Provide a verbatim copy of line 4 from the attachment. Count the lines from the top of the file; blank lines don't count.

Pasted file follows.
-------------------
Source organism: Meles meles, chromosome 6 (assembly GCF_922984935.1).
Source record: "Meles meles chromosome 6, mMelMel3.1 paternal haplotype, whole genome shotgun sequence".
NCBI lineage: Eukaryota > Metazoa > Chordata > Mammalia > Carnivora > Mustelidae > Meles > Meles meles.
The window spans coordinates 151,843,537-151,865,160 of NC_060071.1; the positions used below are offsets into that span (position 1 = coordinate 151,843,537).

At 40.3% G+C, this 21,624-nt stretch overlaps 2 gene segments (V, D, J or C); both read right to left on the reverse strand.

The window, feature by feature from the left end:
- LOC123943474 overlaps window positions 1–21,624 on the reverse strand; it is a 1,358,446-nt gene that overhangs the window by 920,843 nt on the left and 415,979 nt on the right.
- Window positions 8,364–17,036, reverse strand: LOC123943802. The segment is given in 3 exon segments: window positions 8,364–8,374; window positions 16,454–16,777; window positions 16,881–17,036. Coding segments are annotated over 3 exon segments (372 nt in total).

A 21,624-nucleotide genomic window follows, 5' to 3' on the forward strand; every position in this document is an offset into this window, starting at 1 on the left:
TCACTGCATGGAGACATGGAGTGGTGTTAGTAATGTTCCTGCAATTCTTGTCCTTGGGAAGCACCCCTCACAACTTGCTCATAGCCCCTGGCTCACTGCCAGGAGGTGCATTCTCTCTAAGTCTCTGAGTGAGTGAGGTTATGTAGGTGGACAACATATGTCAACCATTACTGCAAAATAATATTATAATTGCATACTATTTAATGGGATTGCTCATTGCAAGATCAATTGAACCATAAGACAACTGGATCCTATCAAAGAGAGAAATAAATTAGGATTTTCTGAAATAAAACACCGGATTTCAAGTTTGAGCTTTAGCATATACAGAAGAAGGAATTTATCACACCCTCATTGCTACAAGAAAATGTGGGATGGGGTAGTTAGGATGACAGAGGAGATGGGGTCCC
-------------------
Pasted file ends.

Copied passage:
The window spans coordinates 151,843,537-151,865,160 of NC_060071.1; the positions used below are offsets into that span (position 1 = coordinate 151,843,537).